That Was The Week That Was, 2 - 9 March '05"

THE THEATER MIRROR, New England's LIVE Theater Guide


That Was
The Week
That Was

2 - 9 March '05

8 mar GLI ACTORI I Sebastiani BCA 25


The New Repertory Theatre just extended the run of this play through 2 April --- and a good thing, too! The show is a masterpiece of tight construction and pre-figuring that deserves a full review of its own, which I hope to tackle later today.
But Art Hennessey asked (although about a different play) how a reviewer should approach a new production of a show seen and liked only a short time before. And my rule of thumb has been --- Especially if I liked the show a lot --- to get Someone Else to do the review of the new production, because it's difficult to see it with fresh eyes. And yet The Rep strongly suggested that any reviewer see the show twice, the second time with the two actors reversing roles. (They even give people a $10 cut on the price of the second performance, if it's "the other cast".) Doesn't that fly in the face of everything I've just said?
Well, not really.
This is a powerful piece of theater, but seeing "The CLUBS Cast" even after having seen "The DIAMONDS Cast" brought tears to my eyes, though that first performance didn't. And it's not as some might think that one actor is better than the other, or better suited to one of the parts he plays. My familiarity with the text made it possible to appreciate better the hate/love relationship of these two brothers, the effect that their birth-order and experience brings to the flow of the story, and the motivations that make the shocking denouement inevitable.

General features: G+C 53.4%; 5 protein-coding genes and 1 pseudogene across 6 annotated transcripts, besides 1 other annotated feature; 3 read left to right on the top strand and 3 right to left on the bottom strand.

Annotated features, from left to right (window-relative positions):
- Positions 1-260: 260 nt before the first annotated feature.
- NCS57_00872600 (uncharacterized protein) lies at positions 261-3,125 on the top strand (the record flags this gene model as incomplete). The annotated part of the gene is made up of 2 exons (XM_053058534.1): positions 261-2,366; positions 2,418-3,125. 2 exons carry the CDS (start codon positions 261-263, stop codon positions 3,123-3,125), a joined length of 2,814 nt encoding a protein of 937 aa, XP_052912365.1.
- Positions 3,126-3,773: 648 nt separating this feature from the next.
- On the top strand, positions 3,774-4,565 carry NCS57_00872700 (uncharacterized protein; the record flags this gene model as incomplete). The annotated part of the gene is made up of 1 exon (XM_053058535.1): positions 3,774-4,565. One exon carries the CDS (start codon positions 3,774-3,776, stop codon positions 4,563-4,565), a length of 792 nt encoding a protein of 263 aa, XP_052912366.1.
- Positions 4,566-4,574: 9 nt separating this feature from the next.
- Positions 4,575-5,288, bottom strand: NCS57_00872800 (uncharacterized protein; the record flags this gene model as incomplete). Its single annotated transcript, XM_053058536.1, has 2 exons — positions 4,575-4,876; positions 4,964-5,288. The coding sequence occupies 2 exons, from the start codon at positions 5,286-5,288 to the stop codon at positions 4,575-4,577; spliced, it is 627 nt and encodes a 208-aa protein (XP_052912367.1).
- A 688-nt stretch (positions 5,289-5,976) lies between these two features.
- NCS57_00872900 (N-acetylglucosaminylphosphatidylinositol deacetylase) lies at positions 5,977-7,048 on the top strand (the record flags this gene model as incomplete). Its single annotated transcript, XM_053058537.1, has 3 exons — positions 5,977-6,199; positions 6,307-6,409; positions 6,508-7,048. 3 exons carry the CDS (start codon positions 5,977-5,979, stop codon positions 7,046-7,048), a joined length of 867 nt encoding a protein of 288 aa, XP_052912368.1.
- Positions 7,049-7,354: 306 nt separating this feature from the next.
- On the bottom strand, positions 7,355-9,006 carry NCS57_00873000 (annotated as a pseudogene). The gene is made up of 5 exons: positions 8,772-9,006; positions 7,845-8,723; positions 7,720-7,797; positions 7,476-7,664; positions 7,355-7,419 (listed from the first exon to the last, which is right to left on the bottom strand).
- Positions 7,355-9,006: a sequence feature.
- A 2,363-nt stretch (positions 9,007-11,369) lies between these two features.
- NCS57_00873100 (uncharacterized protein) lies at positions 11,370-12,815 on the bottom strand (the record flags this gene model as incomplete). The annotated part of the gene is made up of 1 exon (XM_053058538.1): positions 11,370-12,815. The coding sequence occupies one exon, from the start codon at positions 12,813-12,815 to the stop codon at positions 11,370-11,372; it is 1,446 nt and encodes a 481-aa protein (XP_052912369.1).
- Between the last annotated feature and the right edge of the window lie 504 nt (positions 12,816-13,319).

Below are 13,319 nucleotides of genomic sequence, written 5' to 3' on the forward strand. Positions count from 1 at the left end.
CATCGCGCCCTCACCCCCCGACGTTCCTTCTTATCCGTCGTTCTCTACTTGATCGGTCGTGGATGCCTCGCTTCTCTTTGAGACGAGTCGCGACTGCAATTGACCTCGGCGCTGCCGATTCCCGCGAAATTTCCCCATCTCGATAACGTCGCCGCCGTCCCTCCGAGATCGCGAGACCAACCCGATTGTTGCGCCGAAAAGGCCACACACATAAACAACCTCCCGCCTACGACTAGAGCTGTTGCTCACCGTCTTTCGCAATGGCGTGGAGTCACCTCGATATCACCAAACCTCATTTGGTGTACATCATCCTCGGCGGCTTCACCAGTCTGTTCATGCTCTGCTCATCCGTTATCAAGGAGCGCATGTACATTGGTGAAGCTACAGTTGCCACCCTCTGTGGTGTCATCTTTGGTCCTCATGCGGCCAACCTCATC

I strongly suggest you see it twice, and that you see the "Diamonds" version first. But, if you happen to have seen them both but in reverse order, send The Mirror a Quick-Take comment!
As I frequently admit --- unlike most of those who call themselves "critic" --- I Could Be Wrong.


The last two shows I saw this week ("Silly Einstein" & "Gli Actori") got me thinking about the degree of both structure and freedom involved in theatrical performance. So I intend to spend the entire day thinking about "Improvisation" out loud. Here we go:

First, let me step back to "Underdog/Top Dog" --- a carefully structured play that was, nevertheless, different each time I saw it. It's true that each new cast and certainly each new director makes a given script new. Even here, when the two actors reversed roles, they emphasized different things, played different aspects of those identical lines. In fact, the production of "The Producers" that whiffed through Boston last week was different from the previous touring company that had stayed longer, and they were Both different from the one people saw at the Broadway Premier performance --- just as that same cast was Slightly different the very next night. Theater Ain't MOVIES, there's nothing frozen and regurgitated identically every performance. That's what makes theater so exciting...

But how much wiggle-room, how much Freedom is involved here?

8 mar GLI ACTORI I Sebastiani BCA

Last night Alex Newman, who played Arlecchino in I Sebastiani's production of "Gli Actori" (or "The Hams") was highly offended when I referred to him as "the writer" of that show, and Cat Crow (Flaminia) was quick to show me the blueprint of the order of the show's events --- into which the cast presumably said whatever words came to mind that embodied each "event" as it came up. "It's different every night!" they insisted.
But, I had to blurt out, then why did I find This show much better than the Last one I saw you do? (Carl A. Rossi and I have disagreed in the past about how great "The Greatest Commedia dell'Arte Troupe in The Entire World" actually is; I'll bet we still disagree...)
So, How was last night different from all other nights?
Well, since everyone but me chimed in with the "The Greatest etc." chant in the preamble, I concluded that those sitting around me who hadn't been part of the cast in the past had indeed seen and enjoyed the show in the past. It's easier to get good response from people who already know what you're trying to do than from people (like me the first time) who are new to it.